The people known as the Somali Bantu have endured centuries of discrimination and violence, and during the recent war in Somalia, the Bantu were again the victims of violence in that country. Of the roughly 20,000 Somali Bantu refugees in Africa and Yemen, some 5,000 found refuge in Tanzania. In 1999, the United States Government offered the remaining 12,000 Somali Bantu refugees in Kenya the protection they had been seeking for over 10 years. The refugees are being settled in over 50 cities in 38 states. Many of those refugees have made their way to Roanoke, Virginia. MobileEast had the pleasure of recording conversations between Rahmo Isse and her mother Rukia Hussein, who are both Somali Bantu, and Saadiya Guhad and her sister Faduma who are Somali.
One of my favorite parts of working as a facilitator is learning about what other people do for a living. Janitors and teachers, lawyers and railway workers, preachers, salesmen, farmers, I have listened to the tales of just about every profession it seems, but I have never encountered quite the enthusiasm and passion that Leah Gardner, Volunteer & Education Coordinator for the O.Winston Link Museum expressed for her job. Leah and her co-worker and friend, Allison Hasson dropped by the booth recently to talk about their work within the community.
I believe the true function of age is memory. I’m recording as fast as I can.
- Rita Mae Brown
On October 8, MobileBooth East completed our first Door-to-Door recording in Salem, Virginia at the Richfield Retirement Community. We learned very quickly about the hard work the Door-to-Door team does on a regular basis and realized the challenges and rewards of taking the StoryCorps experience to people’s doorsteps. We met wonderful folks and recorded stories that were funny, poignant, and heartwarming. We heard the story of Eileen Dunnavent, who worked in a factory to support her two children. We listened to Erna Isler recall her days as an artist in Mexico, and we relived a moment with Dora Leigh and Dwaine Russell when they had their first conversation on a friend’s front porch. The European travels of Nancy Mutter, a.k.a. “The Countess of Sower, Virginia” made for quite a few amusing tales, and Elinor Bradford’s account of how Mole Hill got turned into a mountain had Nina howling with laughter!
We’d like to thank the staff of Richfield Retirement Community for making us feel so welcome and for caring enough to preserve the memories of their residents.
“I wake up every day and create this world…how you likin’ it so far?”
Phil Doubet wears a self-designed t-shirt with the quote above. These are the words of Willie York, a well-known homeless man in Peoria, Illinois, who Phil once talked to at a gas station on Monroe Street.
In 2005, Phil talked to 333 people. He honored them through self-publishing their stories word-for-word in a 600 page book entitled My Pryor Year: A 333 Soul Anthology. His inspiration was a book from his own childhood, called Pioneers of the Ozarks, written by his great uncle Lennis Broadfoot. Lennis lived in Dent County, Missouri and his life work was to compose character profiles of the Ozarks pioneers. He “would go to different villages and draw people in charcoal and then listen to their stories.”
Phil did not carry the charcoal that his great uncle carried decades before. He carried a tape recorder. “When I decided to go out and talk to people, I really didn’t have a plan in mind. I went out to restaurants. I went out to bookstores. I went out to people on the street. Random people at random times.”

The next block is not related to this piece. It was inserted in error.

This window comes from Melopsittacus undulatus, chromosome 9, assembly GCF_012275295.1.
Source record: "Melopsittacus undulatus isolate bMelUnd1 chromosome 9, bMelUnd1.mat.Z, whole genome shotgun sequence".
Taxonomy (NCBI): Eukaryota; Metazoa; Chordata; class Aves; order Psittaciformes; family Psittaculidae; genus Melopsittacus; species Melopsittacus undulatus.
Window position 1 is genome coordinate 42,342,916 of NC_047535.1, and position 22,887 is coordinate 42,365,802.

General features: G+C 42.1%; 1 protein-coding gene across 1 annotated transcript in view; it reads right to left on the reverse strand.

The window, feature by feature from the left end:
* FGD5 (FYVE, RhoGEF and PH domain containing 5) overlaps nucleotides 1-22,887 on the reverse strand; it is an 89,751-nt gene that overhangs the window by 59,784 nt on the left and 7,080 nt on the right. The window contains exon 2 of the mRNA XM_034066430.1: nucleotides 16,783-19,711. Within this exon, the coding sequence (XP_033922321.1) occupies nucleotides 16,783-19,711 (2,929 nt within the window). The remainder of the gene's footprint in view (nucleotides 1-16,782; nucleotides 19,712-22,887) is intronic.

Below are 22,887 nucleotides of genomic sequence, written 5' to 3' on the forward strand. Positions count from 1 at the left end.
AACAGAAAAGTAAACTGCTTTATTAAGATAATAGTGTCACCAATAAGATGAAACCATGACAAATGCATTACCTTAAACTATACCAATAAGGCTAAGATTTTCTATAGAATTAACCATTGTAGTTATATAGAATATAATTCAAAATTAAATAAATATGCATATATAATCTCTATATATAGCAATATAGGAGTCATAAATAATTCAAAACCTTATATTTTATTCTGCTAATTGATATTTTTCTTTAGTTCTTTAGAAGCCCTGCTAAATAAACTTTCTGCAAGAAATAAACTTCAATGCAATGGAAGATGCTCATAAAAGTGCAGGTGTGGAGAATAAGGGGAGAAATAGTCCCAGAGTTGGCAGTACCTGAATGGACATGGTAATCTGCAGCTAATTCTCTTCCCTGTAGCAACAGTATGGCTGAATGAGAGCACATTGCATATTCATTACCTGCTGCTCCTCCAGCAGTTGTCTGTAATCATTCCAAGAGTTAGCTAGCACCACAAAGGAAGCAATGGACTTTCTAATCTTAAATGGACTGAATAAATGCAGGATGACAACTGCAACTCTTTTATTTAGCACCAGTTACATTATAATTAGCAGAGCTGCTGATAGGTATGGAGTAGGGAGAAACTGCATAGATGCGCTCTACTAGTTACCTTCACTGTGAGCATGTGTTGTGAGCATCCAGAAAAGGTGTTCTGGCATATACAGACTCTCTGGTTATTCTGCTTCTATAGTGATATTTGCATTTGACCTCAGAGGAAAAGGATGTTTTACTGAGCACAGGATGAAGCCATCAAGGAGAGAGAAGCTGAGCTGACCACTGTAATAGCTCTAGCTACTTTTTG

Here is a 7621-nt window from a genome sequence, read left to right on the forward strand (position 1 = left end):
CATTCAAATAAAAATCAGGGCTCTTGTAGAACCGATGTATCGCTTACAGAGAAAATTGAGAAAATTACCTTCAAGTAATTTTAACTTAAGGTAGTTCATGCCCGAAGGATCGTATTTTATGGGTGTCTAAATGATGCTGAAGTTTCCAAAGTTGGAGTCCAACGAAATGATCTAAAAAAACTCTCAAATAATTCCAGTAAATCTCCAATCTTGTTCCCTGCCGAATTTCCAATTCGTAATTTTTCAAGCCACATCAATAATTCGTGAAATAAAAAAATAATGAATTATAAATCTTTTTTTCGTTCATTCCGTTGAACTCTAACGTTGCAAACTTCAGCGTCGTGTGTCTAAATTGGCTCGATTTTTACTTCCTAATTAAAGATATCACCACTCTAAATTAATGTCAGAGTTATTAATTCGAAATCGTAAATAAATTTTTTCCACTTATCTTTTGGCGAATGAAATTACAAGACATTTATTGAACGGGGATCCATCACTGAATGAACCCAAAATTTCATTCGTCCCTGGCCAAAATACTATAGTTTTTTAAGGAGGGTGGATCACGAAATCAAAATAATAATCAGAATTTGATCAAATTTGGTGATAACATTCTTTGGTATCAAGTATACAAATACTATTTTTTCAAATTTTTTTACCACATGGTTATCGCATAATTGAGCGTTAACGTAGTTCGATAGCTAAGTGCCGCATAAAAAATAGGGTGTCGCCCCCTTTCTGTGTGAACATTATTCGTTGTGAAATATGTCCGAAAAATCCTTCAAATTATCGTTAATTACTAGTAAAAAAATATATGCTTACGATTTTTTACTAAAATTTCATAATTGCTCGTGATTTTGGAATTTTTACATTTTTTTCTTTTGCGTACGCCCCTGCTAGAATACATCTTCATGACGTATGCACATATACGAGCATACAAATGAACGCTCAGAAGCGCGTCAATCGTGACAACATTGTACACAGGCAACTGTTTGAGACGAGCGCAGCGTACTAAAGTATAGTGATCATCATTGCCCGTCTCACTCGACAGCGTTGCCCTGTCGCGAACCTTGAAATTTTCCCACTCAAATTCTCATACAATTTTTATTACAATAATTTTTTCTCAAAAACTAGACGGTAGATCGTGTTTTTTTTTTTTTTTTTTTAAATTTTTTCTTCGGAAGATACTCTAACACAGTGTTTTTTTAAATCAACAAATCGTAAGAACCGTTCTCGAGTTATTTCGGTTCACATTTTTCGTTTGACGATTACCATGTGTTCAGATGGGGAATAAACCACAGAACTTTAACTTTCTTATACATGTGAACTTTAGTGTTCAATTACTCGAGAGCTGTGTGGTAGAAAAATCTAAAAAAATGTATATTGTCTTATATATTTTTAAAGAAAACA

Roanoke is divided by the railroad. Tracks cut through the city separating the neighborhood of Gainsboro from the downtown area. During segregation, the railroad tracks served as more than just a means to transport goods but as an unofficial border between black and white citizens of Roanoke.
Gainsboro, the historically African American neighborhood lies just across the tracks from the Virginia Museum of Transportation where the MobileBooth is parked. The Henry Street Bridge, located one block away from the MobileBooth, used to be the only way for anyone to cross the tracks from Gainsboro into downtown Roanoke. “We had to be back over the bridge at about six o’clock in the evening,” said participant Dr. Perneller Chubb-Wilson.
It was an honor for me to facilitate an interview between two beautiful women who aren’t related to me by blood, but I certainly call family. Maggie Benedette-Smith and Jann Foley came in to celebrate National Midwife Week (October 7 – October 13). I learned that midwifery has always existed in the United States, but was legitimized in the 1920s by Mary Breckenridge, founder of the Frontier Nursing Service. Breckenridge and her staff traveled on horseback or foot to women’s homes over a 700 mile radius in rural Kentucky and dramatically lowered both infant and maternal mortality rates. (more…)
All those beautiful powerful words, they were you!
- Edmond Rostand, Cyrano de Bergerac
The Mill Mountain Players are a theatrical touring program launched in 1999 as a solution for educators in and around Roanoke, Virginia who wanted to expose their students to the theatre-going experience. In addition to serving area schools, the Players perform across the Commonwealth, enabling Mill Mountain Theatre to extend its reach and deepen its artistic and educational impact. Three of the Players – Justin Johnson, Allison Nock, and Michael Stablein – are currently performing their own special version of Cyrano de Bergerac, the classic play written by poet Edmond Rostand.